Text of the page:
Keirartworks's Blog

hmmm. hmmm? Observations, actions and connection points through art.


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Hamilton Residency 10: Manifesto.

Lightning: it is wise not to make a target of yourself.

Enlightenment: what you feel as you walk away, unharmed, if you successfully apply this to any dangerous situation.

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My Manifesto, then, as informed by the following list of encounters, ideas and experiences, as far as I can name them in the moment:

J.F. Martel, Guy Laramee, Brian Eno, Kate Raworth, Rebecca Solnit, Greta Thurnburg, Werner Herzog, my Masters study of Community Music, Rutger Bregman, hundreds of conversations and encounters with the valued people in my world, Nora Bateson and warm data, Donna Haraway and ‘making kin’, Carl Jung’s Red Book, Wassail! 2018, my nine portrait collaborators, the Cotton Factory Artist’s residency, Hamilton, Emerald Street, Georgian Bay, the Great Lakes, trust, love, betrayal, trauma, and four decades of good and bad artistic choices

To all artists, in all media and discipline, everywhere:

Do not ever paint, write, act, dance, direct or sing  for money.

Get paid, yes. But the primary objective of your work can not be financial compensation. In fact financial compensation is the least significant objective in making art.

(Read J.F. Martel’s Reclaiming Art in the Age of Artifice (2015). He’s right.)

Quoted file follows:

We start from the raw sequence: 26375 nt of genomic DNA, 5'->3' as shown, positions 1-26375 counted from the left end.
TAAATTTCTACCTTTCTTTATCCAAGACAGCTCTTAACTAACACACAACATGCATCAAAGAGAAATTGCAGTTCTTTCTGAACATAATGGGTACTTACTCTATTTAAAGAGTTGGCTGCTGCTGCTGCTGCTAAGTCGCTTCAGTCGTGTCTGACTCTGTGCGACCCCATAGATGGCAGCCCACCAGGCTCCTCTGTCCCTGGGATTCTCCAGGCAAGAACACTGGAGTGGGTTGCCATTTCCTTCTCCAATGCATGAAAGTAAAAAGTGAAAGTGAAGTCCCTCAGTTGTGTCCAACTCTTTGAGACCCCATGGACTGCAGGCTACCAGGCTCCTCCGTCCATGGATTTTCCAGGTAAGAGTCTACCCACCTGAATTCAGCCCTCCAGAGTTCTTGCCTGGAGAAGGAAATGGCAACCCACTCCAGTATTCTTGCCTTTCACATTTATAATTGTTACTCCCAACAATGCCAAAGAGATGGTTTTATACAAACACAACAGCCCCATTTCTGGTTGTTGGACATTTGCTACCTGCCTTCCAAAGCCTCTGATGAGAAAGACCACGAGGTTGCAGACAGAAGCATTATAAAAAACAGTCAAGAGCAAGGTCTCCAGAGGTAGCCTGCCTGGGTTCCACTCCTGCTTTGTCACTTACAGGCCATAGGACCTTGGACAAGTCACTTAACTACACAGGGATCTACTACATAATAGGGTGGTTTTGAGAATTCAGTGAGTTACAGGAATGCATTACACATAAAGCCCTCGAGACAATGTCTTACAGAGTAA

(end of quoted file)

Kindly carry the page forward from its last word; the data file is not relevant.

Never starve for the sake of your ‘art’. That’s an old trap of an idea, and it never applied to you. Starving’s a waste of your time; figure out how to live and thrive, so you can work. Keep a weather eye on your ego; you need less than you think.

Werner Herzog put it this way:

“If your project has real substance, ultimately the money will follow you like a common cur in the street with its tail between its legs.”

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Do your work out of love and respect for your human self, and all other human & non-human selves who struggle, fail, make wrong choices, and right ones. Paint for the dangerously passive-aggressive narcissist in his fortress of victimhood; for the seventh generation Welsh sheep farmer who calls out Peta on social media for denouncing the use of wool.

Sing for the young girls and boys with multicoloured hair who are entering a life in which their bodies are commodity, where there is no such thing as physical, emotional or psychological safety.

It is all “We”. You are not separate from any of this; it is your job to include, to speak for.

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Artists are the ‘voice’ of a natural ‘We’, which includes all living species.

Write, for the clearcut trees, the hurricanes and the fires, the floods and the traumatic, catastrophic changes in this world. Paint for all refugees, of all species.

Act, compose, direct, for the bully boys and their muzzled wives who get elected so they can take an axe to our carefully crafted, compassionate safety nets. This too, is human, they are also “We.”.